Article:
MHS boys defeat Seaman 59-50

By Grant Guggisberg

TOPEKA — Tuesday night against Hayden, Manhattan High coach Tim Brooks was frustrated with a lack of effort from his team.

With everything on the line in the regular-season finale at Seaman, that changed for the Indians.

Manhattan won 59-50 at Seaman, overcoming an early deficit to take the lead in the third quarter and pull away in the fourth. The win ensured that Manhattan would finish ahead of Rural and be guaranteed the chance to host in the first round of sub-state.

“It’s a chance for our seniors to play at home again — they earned it,” Brooks said. “They all stepped up tonight and I think that it’s a positive reward for them to play at home again. We talked to them before the game and said this game tonight is why you play high-school basketball. It’s what it’s all about - everything’s on the line, there’s all kinds of importance to it, and our guys showed a lot of resiliency there in the second half and really played well.”

With Wichita Heights beating Kapaun on Friday 47-46 on a buzzer-beater, MHS flipped a coin to see which school earned the No. 3 and No. 4 seeds. Like the girls, the Indians lost the coin flip, meaning they’ll host fifth-seeded Rural (10-9) on Wednesday at 7 p.m.

Had Manhattan earned the No. 3 seed, its path to state would be much easier, with a finals matchup against second-seeded Wichita East looking more appealing than a trip to top-seeded Derby, which is what the Indians would earn should they advance.

For Brooks and the Indians, just the chance to keep playing at home is enough. If a trip to Derby comes up later, they’ll tackle it when it comes.

“It’s pretty big for us and for our seniors,” Brooks said. “They earned the opportunity to play at home, so it’s important for them. We play better at home. I like the way our guys are focused when they play at home, so it should be to our advantage.”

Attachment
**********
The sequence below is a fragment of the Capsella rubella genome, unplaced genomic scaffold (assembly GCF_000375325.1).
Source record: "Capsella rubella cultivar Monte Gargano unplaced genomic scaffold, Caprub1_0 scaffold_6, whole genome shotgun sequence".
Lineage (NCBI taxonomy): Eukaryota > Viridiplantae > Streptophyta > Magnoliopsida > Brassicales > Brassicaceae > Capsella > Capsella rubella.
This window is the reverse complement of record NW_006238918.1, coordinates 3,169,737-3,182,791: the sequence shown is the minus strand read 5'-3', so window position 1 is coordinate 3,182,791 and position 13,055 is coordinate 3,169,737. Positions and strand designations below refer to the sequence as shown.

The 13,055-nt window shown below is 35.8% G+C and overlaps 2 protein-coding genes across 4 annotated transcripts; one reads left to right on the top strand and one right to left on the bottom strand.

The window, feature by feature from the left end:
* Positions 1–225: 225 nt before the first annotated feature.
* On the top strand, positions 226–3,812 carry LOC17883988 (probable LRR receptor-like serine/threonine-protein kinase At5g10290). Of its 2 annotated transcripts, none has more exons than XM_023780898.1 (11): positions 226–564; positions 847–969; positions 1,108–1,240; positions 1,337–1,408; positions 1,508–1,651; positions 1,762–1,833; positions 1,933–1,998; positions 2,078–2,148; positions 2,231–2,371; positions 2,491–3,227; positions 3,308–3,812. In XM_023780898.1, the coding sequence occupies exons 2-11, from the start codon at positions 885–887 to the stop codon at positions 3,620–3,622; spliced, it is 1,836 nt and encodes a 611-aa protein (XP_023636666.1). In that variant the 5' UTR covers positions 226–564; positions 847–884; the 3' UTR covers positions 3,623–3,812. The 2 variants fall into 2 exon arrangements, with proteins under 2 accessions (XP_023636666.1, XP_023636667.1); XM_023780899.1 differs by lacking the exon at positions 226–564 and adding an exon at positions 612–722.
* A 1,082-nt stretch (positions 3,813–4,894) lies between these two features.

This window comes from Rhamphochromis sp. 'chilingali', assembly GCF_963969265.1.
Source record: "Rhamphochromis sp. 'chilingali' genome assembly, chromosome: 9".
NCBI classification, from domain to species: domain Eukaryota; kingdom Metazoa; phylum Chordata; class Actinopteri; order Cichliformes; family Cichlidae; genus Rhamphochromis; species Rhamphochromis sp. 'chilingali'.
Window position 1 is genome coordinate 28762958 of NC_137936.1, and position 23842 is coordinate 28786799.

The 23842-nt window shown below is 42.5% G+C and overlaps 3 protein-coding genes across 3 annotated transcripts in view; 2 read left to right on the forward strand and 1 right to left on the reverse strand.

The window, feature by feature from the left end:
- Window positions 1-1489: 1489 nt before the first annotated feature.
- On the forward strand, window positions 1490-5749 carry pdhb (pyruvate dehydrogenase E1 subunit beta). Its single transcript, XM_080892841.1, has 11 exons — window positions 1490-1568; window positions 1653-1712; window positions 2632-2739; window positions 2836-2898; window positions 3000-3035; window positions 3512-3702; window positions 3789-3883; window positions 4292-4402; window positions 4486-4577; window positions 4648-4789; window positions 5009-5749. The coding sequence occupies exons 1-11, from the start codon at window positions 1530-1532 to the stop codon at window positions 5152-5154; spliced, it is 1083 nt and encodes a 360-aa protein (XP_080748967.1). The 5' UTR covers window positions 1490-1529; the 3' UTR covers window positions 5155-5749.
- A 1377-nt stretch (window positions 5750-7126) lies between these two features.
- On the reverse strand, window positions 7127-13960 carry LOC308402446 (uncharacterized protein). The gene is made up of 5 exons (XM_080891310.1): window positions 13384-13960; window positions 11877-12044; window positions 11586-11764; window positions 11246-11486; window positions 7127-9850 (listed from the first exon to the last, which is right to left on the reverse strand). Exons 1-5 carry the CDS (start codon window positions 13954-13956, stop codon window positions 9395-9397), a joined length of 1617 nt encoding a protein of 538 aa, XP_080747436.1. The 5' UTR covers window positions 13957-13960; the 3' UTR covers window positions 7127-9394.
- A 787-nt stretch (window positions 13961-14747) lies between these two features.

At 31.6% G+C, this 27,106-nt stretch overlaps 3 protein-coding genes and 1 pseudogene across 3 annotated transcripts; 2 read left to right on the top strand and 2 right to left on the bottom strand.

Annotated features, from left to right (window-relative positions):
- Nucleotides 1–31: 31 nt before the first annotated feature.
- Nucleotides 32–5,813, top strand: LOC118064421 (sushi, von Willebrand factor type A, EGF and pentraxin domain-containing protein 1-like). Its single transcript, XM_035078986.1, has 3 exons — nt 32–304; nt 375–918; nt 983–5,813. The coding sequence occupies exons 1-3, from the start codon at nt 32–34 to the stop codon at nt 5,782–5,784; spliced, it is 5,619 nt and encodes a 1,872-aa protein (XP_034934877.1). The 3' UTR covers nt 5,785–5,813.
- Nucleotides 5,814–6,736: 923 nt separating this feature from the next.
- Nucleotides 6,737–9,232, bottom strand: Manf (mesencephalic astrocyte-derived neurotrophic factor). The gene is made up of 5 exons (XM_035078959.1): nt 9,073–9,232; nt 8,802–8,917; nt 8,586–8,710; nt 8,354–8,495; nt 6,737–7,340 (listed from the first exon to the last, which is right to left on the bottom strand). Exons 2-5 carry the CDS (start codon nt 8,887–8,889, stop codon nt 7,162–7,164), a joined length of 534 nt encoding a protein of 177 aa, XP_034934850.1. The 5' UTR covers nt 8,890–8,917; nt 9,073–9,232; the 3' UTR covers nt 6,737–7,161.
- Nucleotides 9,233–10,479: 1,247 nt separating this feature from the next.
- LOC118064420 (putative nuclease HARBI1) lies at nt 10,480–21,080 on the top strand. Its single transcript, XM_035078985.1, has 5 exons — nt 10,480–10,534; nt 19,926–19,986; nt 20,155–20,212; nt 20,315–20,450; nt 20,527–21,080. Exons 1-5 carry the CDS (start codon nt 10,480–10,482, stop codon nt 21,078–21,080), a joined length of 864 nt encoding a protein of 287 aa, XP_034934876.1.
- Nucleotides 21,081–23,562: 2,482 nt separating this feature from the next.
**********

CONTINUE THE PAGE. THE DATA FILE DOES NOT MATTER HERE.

Manhattan was able to put the game away in the fourth quarter, getting a timely 3-pointer from Blake Saville and great free-throw shooting effort down the stretch in a game that was chippy from the start.

Officials called 22 fouls in the first two quarters, with several instances of players being broken up or dropped to the floor after whistles had blown. For an Indian team chock full of football players and plenty of bench depth, it played to Manhattan’s advantage.

“We’ve been playing that way all year, and for another team to try and match our physicality is fine with us,” Brooks said. “We have guys that love to bang — even on the perimeter our guys like to play physical.”

MHS (11-9, 7-6 Centennial) had to play from behind in the first quarter, spotting Seaman (9-11, 6-7) an 11-point lead early behind 12 points on 6-of-7 shooting from Seaman’s Sean Higley. He would later cool off, but finished with 23 points as the only Viking player with more than five points on the night.

Manhattan had to steadily chip away at the Vikings’ lead, trimming it to two by halftime before going on a 12-0 run to take a 36-28 lead behind a pair of 3-pointers from Jacob Holloway and another trey by Jonathon Taylor.

Seaman cut the deficit to 40-38 to end the third quarter, but faded in the fourth behind 3s from Taylor and Saville and 9 of 12 free-throw shooting to close it out.

“I think we’re playing with a lot of confidence,” Brooks said. “We know we stubbed our toe on Tuesday and came out today and played very smart, tough basketball.”

Chris Hudgins led the Indians with 13 points, while Holloway added 12 and Taylor chipped in 11. The Indians finished 6 of 7 from beyond the arc, while shooting 18 of 30 from the field. Seaman, on the other hand, finished 2 of 11 from long range.

“Jake, who’s been struggling the last week or so, got some open looks and knocked them down,” Brooks said. “We tried to get him going with a little set to start the half, and we did the same set to start the game just to get his confidence back, and he made some big shots in that run.”

Brooks said Taylor is especially good when his shot is on, because the defense has to adjust.

“We talked and he came into my office one day last week,” he said. “He was pretty passive against Hayden until the final five minutes, then he was pretty assertive. We thought tonight that he’d be able to get in the lane and be more aggressive, and he made very good decisions.

“When he’s able to knock down shots, it only helps him to get in the lane because they have to come out and guard him.”

Manhattan hosts Rural on Wednesday at 7 p.m. in a rematch from earlier in the season. Rural beat the Indians 45-40 in the first matchup, but has not been playing its best basketball lately, snapping a four-game losing streak with a 44-42 win at home against Seaman on Tuesday.

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